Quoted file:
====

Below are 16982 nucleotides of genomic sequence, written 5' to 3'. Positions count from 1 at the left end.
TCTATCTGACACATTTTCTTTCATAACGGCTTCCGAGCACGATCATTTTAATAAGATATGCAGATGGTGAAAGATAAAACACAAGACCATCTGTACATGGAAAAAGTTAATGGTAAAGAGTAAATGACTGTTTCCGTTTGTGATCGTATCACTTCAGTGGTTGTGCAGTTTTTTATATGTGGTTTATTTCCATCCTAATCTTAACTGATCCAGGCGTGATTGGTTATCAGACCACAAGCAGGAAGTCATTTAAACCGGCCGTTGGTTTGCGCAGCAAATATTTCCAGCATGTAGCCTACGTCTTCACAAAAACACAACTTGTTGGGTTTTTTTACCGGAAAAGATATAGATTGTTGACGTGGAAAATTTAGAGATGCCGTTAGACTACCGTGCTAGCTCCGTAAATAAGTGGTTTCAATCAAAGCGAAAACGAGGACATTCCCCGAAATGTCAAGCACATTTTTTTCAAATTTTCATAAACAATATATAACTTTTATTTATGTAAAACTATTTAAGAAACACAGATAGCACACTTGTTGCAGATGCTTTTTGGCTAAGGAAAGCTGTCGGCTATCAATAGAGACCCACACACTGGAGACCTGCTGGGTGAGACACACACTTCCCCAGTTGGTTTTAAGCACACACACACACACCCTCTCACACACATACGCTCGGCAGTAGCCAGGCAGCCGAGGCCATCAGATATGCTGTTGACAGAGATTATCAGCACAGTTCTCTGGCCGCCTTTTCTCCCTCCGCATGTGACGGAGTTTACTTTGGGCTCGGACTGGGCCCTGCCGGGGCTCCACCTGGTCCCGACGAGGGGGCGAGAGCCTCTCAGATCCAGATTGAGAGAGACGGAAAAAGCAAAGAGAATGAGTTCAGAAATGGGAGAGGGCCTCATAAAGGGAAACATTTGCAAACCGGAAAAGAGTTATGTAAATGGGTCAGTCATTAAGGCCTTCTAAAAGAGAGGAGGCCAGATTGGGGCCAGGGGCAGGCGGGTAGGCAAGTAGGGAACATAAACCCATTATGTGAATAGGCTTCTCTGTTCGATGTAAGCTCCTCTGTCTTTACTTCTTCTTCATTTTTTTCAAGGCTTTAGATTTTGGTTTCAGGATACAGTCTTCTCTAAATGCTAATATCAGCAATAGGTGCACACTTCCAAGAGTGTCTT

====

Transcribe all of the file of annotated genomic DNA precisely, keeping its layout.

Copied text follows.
Below are 16982 nucleotides of genomic sequence, written 5' to 3'. Positions count from 1 at the left end.
TCTATCTGACACATTTTCTTTCATAACGGCTTCCGAGCACGATCATTTTAATAAGATATGCAGATGGTGAAAGATAAAACACAAGACCATCTGTACATGGAAAAAGTTAATGGTAAAGAGTAAATGACTGTTTCCGTTTGTGATCGTATCACTTCAGTGGTTGTGCAGTTTTTTATATGTGGTTTATTTCCATCCTAATCTTAACTGATCCAGGCGTGATTGGTTATCAGACCACAAGCAGGAAGTCATTTAAACCGGCCGTTGGTTTGCGCAGCAAATATTTCCAGCATGTAGCCTACGTCTTCACAAAAACACAACTTGTTGGGTTTTTTTACCGGAAAAGATATAGATTGTTGACGTGGAAAATTTAGAGATGCCGTTAGACTACCGTGCTAGCTCCGTAAATAAGTGGTTTCAATCAAAGCGAAAACGAGGACATTCCCCGAAATGTCAAGCACATTTTTTTCAAATTTTCATAAACAATATATAACTTTTATTTATGTAAAACTATTTAAGAAACACAGATAGCACACTTGTTGCAGATGCTTTTTGGCTAAGGAAAGCTGTCGGCTATCAATAGAGACCCACACACTGGAGACCTGCTGGGTGAGACACACACTTCCCCAGTTGGTTTTAAGCACACACACACACACCCTCTCACACACATACGCTCGGCAGTAGCCAGGCAGCCGAGGCCATCAGATATGCTGTTGACAGAGATTATCAGCACAGTTCTCTGGCCGCCTTTTCTCCCTCCGCATGTGACGGAGTTTACTTTGGGCTCGGACTGGGCCCTGCCGGGGCTCCACCTGGTCCCGACGAGGGGGCGAGAGCCTCTCAGATCCAGATTGAGAGAGACGGAAAAAGCAAAGAGAATGAGTTCAGAAATGGGAGAGGGCCTCATAAAGGGAAACATTTGCAAACCGGAAAAGAGTTATGTAAATGGGTCAGTCATTAAGGCCTTCTAAAAGAGAGGAGGCCAGATTGGGGCCAGGGGCAGGCGGGTAGGCAAGTAGGGAACATAAACCCATTATGTGAATAGGCTTCTCTGTTCGATGTAAGCTCCTCTGTCTTTACTTCTTCTTCATTTTTTTCAAGGCTTTAGATTTTGGTTTCAGGATACAGTCTTCTCTAAATGCTAATATCAGCAATAGGTGCACACTTCCAAGAGTGTCTT